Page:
• 6. COHESIVE INSTRUCTIONAL DESIGN 6 (2) it is primarily based upon direct confrontation with practical, social, personal or research problems, and (3) self-evaluation is the principal method of assessing progress or success (Culatta, 2013). Of the four methods, experiential learning is the most involved and, possibly, the most difficult to adapt to traditional academic disciplines, but it can produce the most lasting connections with a subject. Following the experiential learning process can create the most intense, longest lasting knowledge because of the connections that are established and built upon applications to the real world. Experiential learning is probably the most difficult to find an application for in the traditional classroom, but by using 21st century instructional strategies it can be accomplished. When faced with an abstract concept, it is difficult to find a way to make the idea concrete enough to develop a relationship with any kind of real-world scenario. If that concept were assigned as part of a project where a learner had to work as a team to create an instructional presentation where they were responsible for teaching the concept to a class, it would give the concept a more realistic application even though it remains abstract. When a learner is required to teach something, they have to find a way to make it manageable for their peers, and consequently themselves. By creating a presentation, they are building something that has real-world connections since they could easily be asked to teach a co-worker something in any job setting. Once the presentation has been completed, a reflection on the process then completes the cycle and forces them to assimilate the experience. TPACK Technological Pedagogical Content Knowledge (TPACK) deals with the requirements on a teacher to understand the technology they will be using to teach their students. Technological requirements on teachers are placing ever-exceeding demands on their preparation and training, but are an absolute necessity in terms of providing a well-rounded curriculum experience. According to TPACK and Koehler (n.d.), the framework of TPACK addresses the knowledge required to integrate technology into instruction and the complex and extensive base of teacher knowledge. It seeks to simplify an abstract concept into a cohesive set of descriptors and contexts. At the heart of the TPACK framework, is the complex interplay of three primary forms of knowledge: Content (CK), Pedagogy (PK), and Technology (TK). The TPACK approach goes beyond seeing these three knowledge bases in isolation. The TPACK framework goes further by emphasizing the kinds of knowledge that lie at the intersections between three primary forms: Pedagogical Content Knowledge (PCK), Technological Content Knowledge (TCK), Technological Pedagogical Knowledge (TPK), and Technological Pedagogical Content Knowledge (TPACK) (TPACK & Koehler, n.d.). By categorizing the contexts in this way it is possible to bring together each separate piece and show the interaction of the concepts as a whole. Refer to the venn diagram on page eight for a visual representation of the interplay of these contexts at work. In actuality it is difficult to define exactly where the different contexts of TPACK lie in a specific setting or teacher’s instruction. It is only stepping back and attempting to observe
  • 7. COHESIVE INSTRUCTIONAL DESIGN 7 the broad scope of instruction that the interaction of the different areas of TPACK comes into focus. In a classroom everything begins with content. Today’s classrooms are standards driven and curriculums are aligned with standards, so that content is specified by definitive alignment to a given standard. A teacher’s knowledge of content is where every lesson begins, but it is their understanding of the ways in which their students learn that guides them in their approach to the lesson and the scope of their instruction. Based on a teacher’s pedagogical understanding of their students needs the create lessons that present the content in a context and format that is going to be most palatable to the largest number of students. In most cases teachers will further present the content in different ways in order to create the best chance of student comprehension and knowledge retention possible. Technology comes in at this stage where teacher’s understanding of how to use the available technology best to both make the content palatable and differentiate it in such a way that the greatest number of students have the best chance to be successful at assimilating the content and building upon that knowledge for further instruction. TPACK is this precarious balance beam that teachers walk where they find the right mix of technology, pedagogy, and content to enrich their instruction and gain student comprehension. Asking too much of the technology can be as bad as asking too much of the students, causing a ripple effect that will effect their understanding and retention of knowledge. Teachers must understand the limits of each of the areas, as well as where to push those limits if possible, to create these opportunities for student learning. It is a difficult task that many teachers struggle with because they lack the necessary understanding of one or more of the TPACK contexts to confidently step across that bar, but when all three aspects are working together it creates a classroom atmosphere that fosters learning opportunities. Conclusion While the proponents of the different learning theories may argue for their singular importance over all others, as educators it is important to understand that they are all valid ways of learning and processing information. Understanding how they all work and can be utilized together can help manage a range of learning opportunities that work together to create a well-rounded educational experience. Even though they were never intended to be part of a combined approach, these theories can function well together, and are perhaps each stronger as a group if handled correctly. After all, some very intelligent people working to find better ways of communicating information distilled these theories from hours of hypothesizing, study, and reflection. Discounting any one of them would be a mistake.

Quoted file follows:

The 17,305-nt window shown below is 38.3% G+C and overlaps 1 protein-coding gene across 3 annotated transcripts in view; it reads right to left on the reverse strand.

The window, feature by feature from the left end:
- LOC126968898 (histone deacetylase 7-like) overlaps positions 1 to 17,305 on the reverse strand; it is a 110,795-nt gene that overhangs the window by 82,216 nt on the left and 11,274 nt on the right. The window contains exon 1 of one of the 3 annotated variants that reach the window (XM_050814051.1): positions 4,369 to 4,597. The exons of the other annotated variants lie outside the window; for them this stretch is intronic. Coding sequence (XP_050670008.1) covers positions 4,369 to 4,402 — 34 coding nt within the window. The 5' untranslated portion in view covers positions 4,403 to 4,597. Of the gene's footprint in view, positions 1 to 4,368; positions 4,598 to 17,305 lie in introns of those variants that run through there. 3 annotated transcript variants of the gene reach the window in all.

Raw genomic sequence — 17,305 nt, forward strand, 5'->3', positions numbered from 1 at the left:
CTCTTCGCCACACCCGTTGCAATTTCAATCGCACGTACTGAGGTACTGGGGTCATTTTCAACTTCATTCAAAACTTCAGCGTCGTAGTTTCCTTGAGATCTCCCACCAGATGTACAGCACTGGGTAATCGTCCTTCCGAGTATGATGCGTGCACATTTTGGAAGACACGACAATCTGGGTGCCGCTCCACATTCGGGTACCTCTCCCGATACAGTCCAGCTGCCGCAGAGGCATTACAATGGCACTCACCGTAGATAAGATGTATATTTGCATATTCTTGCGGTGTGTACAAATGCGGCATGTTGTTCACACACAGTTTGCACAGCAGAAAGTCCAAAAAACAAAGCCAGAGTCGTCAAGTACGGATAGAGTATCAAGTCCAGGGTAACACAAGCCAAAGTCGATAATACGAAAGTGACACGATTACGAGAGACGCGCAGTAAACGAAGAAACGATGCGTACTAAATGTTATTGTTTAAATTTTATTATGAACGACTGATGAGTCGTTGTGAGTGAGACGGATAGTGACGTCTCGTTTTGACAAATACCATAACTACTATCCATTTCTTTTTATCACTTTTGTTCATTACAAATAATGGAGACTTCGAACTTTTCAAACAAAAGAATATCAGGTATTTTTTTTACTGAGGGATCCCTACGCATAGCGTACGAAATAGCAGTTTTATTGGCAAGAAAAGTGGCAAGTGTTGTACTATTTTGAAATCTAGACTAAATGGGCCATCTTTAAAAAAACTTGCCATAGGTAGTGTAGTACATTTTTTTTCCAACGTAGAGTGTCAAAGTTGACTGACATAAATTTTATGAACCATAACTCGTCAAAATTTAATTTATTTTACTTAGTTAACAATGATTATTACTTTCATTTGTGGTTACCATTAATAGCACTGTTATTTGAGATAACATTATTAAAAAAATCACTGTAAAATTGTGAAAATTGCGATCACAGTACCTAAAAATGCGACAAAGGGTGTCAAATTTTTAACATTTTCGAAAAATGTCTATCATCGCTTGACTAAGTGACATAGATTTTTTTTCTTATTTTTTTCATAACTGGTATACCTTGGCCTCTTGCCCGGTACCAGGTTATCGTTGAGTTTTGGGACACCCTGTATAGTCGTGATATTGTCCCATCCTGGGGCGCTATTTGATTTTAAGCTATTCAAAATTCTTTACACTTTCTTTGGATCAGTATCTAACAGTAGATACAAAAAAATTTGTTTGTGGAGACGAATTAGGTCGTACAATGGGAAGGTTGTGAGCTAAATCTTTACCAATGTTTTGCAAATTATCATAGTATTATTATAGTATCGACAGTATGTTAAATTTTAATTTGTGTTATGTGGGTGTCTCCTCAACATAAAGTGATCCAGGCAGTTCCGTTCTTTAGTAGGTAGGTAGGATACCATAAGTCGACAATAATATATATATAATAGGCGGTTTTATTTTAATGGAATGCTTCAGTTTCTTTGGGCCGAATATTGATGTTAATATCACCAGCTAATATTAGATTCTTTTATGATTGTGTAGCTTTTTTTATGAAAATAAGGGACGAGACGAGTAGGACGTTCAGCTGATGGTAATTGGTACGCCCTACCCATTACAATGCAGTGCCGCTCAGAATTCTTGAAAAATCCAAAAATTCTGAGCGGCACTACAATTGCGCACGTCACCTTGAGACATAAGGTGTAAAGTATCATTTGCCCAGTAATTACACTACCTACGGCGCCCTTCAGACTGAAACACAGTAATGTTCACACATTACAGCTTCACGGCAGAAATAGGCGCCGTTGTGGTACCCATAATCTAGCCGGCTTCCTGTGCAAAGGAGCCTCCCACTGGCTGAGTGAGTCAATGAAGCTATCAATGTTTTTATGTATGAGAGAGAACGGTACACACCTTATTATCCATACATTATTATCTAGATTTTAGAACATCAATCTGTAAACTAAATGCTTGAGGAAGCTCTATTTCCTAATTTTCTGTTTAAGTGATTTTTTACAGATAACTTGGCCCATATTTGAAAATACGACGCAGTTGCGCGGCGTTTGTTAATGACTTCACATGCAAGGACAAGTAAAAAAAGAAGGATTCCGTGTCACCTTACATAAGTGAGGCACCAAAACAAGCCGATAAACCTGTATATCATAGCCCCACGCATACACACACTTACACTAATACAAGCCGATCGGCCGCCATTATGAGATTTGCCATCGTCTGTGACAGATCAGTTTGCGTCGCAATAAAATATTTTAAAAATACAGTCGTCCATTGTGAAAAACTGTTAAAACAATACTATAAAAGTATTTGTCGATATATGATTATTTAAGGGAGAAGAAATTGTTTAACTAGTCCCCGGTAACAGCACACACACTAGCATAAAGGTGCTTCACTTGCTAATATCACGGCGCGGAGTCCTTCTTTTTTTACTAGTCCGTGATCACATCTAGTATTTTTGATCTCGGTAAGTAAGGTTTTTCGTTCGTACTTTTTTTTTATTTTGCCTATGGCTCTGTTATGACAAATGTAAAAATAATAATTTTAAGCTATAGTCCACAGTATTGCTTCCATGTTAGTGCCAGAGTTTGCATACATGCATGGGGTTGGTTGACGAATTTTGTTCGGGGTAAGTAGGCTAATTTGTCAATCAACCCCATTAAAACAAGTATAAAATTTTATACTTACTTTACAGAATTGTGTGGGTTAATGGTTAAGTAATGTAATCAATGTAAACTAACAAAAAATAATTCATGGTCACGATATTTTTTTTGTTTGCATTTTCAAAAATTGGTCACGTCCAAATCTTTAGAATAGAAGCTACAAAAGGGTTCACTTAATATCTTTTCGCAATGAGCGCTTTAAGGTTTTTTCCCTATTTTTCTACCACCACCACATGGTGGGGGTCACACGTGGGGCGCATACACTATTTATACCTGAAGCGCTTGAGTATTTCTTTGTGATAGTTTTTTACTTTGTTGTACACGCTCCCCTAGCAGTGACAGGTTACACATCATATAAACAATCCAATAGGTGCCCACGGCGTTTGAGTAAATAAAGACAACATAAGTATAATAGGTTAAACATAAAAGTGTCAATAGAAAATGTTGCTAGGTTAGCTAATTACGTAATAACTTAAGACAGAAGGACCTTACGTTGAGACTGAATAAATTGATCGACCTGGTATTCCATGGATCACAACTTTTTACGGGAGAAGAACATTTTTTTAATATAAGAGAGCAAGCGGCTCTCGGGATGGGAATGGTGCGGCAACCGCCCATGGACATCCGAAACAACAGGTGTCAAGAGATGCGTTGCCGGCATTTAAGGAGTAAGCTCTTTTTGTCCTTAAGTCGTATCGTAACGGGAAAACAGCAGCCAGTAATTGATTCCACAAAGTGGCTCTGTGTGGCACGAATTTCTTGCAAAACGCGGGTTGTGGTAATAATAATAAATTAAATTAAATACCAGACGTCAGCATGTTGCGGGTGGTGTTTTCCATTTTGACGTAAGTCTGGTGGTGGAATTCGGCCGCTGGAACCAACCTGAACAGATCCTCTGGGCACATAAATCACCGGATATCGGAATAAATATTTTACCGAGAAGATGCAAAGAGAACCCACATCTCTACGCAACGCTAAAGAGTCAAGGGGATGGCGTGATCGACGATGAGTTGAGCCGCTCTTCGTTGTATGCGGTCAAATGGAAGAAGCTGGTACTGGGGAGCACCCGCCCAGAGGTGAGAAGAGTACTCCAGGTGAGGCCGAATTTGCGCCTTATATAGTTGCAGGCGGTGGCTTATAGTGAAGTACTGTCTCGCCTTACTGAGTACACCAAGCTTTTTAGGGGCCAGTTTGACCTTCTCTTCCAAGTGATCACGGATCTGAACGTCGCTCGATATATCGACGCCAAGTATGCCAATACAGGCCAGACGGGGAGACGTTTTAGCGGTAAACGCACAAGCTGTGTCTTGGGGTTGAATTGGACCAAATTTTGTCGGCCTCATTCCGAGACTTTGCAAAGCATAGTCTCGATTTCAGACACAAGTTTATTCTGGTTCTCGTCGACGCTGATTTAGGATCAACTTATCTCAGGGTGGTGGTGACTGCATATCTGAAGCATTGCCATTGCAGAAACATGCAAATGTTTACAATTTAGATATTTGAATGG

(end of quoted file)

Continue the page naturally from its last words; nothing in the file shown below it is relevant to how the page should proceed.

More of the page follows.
• 8. COHESIVE INSTRUCTIONAL DESIGN 8
  • 9. COHESIVE INSTRUCTIONAL DESIGN 9 References Behaviorism – Learning Theories. (2014). Retrieved September 8, 2014. From http://www.learning-theories.com/behaviorism.html Cognitivism – Learning Theories. (2014). Retrieved September 8, 2014. From http://www.learning-theories.com/cognitivism.html Constructivism – Learning Theories. (2014). Retrieved September 8, 2014. From http://www.learning-theories.com/constructivism.html Culatta, R. (2013). Experiential Learning (Carl Rogers). Retrieved September 8, 2014. From http://www.instructionaldesign.org/theories/experiental-learning.html Learning Theories/Adult Learning Theories. (2013, November 3). Retrieved September 8, 2014. From http://en.wikibooks.org/wiki/Learning_Theories/Adult_Learning_Theories Schuh, K. L., & Barab, S. A. (2007). Philosophical perspectives. In J. M.Spector, M. D. Merrill, J. van Merrienboer & M. P. Driscoll (Eds.), Handbook of research educational communications and technology (pp. 69-82). NY: Lawrence Erlbaum Associates, Taylor Francis Group. TPACK & Koehler, M. J. (n.d.) TPACK Explained. Retrieved September 14, 2014. From http://www.tpack.org/